Metallurgy & Materials Engineering

Liberty Ship Failures

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The following case study illustrates one role that materials scientists and engineers are called upon to assume in the area of materials performance: analyze mechanical failures, determine their causes, and then propose appropriate measures to guard against future incidents.

The failure of many of the World War II Liberty ships[1] is a well-known and dramatic example of the brittle fracture of steel that was thought to be ductile.[2] Some of the early ships experienced structural damage when cracks developed in their decks and hulls. Three of them catastrophically split in half when cracks formed, grew to critical lengths, and then rapidly propagated completely around the ships’ girths. Figure shown below is one of the ships that fractured the day after it was launched.

The Liberty ship S.S. Schenectady, which, in 1943, failed before leaving the shipyard. (Reprinted with permission of Earl R. Parker, Brittle Behavior of Engineering Structures, National Academy of Sciences, National Research Council, John Wiley & Sons, New York, 1957.)

Subsequent investigations concluded one or more of the following factors contributed to each failure:

Remedial measures taken to correct these problems included the following:

In spite of these failures, the Liberty ship program was considered a success for several reasons, the primary reason being that ships that survived failure were able to supply Allied Forces in the theater of operations and in all likelihood shortened the war. In addition, structural steels were developed with vastly improved resistances to catastrophic brittle fractures. Detailed analyses of these failures advanced the understanding of crack formation and growth, which ultimately evolved into the discipline of fracture mechanics.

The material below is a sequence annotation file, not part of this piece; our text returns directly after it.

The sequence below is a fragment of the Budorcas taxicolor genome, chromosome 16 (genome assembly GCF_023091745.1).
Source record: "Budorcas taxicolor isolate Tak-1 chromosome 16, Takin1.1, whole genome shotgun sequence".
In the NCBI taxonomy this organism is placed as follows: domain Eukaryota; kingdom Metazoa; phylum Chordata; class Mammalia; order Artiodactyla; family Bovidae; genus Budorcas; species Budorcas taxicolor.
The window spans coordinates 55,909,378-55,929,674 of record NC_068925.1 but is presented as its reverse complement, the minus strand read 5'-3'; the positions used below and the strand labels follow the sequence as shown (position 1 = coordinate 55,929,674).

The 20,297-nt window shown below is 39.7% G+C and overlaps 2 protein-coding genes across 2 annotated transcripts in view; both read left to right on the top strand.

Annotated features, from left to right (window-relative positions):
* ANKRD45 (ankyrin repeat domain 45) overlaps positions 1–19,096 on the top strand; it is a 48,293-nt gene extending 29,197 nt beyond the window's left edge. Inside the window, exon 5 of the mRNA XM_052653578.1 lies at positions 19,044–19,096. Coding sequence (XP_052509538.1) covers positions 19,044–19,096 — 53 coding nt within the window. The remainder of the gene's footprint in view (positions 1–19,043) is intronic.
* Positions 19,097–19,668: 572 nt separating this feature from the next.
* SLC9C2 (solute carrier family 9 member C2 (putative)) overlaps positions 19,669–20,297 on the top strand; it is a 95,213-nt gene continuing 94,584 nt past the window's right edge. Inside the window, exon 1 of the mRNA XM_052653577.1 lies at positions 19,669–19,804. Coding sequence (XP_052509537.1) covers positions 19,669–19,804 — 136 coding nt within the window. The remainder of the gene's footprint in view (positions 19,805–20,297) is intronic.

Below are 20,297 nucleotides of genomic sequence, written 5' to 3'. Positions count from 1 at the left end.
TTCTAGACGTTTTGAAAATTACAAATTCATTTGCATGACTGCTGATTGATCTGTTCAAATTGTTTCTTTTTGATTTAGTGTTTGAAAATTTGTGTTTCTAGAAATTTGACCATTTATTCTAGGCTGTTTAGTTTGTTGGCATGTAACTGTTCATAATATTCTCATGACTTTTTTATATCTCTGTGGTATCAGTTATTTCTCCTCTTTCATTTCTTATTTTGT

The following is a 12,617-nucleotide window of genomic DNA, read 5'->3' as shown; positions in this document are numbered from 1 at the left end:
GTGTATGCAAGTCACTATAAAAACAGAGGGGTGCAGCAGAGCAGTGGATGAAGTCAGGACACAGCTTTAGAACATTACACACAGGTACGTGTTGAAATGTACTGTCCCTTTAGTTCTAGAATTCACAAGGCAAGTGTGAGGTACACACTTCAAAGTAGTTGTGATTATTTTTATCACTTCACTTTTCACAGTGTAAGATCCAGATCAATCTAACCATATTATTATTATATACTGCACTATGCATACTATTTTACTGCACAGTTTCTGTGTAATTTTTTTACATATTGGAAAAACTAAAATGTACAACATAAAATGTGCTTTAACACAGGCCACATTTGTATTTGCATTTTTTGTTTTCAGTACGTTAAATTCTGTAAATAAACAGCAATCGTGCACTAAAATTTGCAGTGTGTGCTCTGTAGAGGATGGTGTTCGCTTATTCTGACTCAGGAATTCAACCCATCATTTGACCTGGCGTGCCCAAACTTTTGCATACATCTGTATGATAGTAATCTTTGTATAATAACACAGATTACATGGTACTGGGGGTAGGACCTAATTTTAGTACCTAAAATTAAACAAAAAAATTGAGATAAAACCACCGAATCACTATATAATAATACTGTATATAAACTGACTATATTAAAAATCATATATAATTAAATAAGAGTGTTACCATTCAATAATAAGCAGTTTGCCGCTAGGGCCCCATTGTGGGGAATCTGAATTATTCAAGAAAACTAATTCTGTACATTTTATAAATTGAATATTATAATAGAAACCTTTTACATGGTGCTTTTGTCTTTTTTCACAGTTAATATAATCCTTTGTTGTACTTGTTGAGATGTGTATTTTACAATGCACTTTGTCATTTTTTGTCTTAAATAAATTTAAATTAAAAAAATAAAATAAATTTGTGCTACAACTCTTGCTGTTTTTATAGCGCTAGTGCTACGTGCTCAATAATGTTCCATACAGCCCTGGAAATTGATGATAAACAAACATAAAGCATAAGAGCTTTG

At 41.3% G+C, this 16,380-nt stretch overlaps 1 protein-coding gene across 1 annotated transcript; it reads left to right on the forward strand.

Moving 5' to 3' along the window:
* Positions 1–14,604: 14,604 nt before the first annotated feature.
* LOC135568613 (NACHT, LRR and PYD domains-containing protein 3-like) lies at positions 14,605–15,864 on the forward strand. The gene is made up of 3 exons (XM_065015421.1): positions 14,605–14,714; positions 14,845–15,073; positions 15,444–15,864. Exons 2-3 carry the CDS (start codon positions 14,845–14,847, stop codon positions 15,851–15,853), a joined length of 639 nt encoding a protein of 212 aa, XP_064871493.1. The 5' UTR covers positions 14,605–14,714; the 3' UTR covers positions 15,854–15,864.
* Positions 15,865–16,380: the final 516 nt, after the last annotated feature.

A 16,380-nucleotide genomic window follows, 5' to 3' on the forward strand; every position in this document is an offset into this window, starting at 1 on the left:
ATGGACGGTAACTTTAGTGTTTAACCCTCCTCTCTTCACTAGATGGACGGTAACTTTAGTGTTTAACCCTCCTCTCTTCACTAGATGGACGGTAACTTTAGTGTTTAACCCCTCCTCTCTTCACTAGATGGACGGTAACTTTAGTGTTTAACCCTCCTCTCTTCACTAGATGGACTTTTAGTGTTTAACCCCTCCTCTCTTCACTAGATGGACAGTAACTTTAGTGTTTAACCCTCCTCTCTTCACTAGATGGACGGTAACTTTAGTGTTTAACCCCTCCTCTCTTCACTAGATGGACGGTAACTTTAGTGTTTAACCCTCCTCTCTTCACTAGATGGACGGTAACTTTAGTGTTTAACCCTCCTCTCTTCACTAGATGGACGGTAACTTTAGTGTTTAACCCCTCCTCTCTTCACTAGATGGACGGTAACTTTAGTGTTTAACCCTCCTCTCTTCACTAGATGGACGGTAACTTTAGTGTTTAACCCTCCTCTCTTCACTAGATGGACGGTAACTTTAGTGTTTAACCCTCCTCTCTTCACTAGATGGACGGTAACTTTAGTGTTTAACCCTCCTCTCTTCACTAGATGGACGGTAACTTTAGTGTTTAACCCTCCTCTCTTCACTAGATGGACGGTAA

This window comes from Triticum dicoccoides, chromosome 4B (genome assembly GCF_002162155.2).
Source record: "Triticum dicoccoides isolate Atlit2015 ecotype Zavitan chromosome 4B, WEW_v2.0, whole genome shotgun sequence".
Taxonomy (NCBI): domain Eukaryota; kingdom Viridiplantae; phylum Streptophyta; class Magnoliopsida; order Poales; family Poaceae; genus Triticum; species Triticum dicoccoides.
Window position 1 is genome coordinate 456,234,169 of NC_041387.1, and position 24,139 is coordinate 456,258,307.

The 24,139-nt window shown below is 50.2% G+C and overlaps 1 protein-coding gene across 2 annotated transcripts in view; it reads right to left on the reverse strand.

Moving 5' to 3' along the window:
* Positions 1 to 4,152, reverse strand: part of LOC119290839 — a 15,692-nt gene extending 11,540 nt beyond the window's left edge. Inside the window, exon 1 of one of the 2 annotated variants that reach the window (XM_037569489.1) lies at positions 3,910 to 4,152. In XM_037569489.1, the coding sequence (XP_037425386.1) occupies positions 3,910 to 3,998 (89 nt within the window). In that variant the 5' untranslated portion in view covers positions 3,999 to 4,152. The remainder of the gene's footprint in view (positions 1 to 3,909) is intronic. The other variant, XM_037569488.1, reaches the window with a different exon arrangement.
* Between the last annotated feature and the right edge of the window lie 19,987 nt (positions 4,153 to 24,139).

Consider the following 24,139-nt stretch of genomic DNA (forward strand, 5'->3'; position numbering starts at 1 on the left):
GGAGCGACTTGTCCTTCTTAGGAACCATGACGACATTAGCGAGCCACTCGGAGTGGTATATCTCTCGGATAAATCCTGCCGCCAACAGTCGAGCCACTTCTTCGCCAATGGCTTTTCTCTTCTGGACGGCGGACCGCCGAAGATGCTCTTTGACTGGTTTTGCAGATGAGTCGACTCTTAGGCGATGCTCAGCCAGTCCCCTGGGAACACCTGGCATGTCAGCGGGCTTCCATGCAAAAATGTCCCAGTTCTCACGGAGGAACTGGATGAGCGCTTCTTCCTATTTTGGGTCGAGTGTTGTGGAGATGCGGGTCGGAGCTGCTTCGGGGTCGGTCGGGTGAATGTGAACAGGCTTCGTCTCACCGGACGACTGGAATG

Source: Materials Science and Engineering – An Introduction — 9th Edition [Callister & Rethwisch]


References:

[1] During World War II, 2,710 Liberty cargo ships were mass-produced by the United States to supply food and materials to the combatants in Europe.

[2] Ductile metals fail after relatively large degrees of permanent deformation; however, very little if any permanent deformation accompanies the fracture of brittle materials. Brittle fractures can occur very suddenly as cracks spread rapidly; crack propagation is normally much slower in ductile materials, and the eventual fracture takes longer.

[3] This ductile-to-brittle transition phenomenon, as well as techniques that are used to measure and raise the critical temperature range.

[4] The reader may note that corners of windows and doors for all of today’s marine and aircraft structures are rounded.

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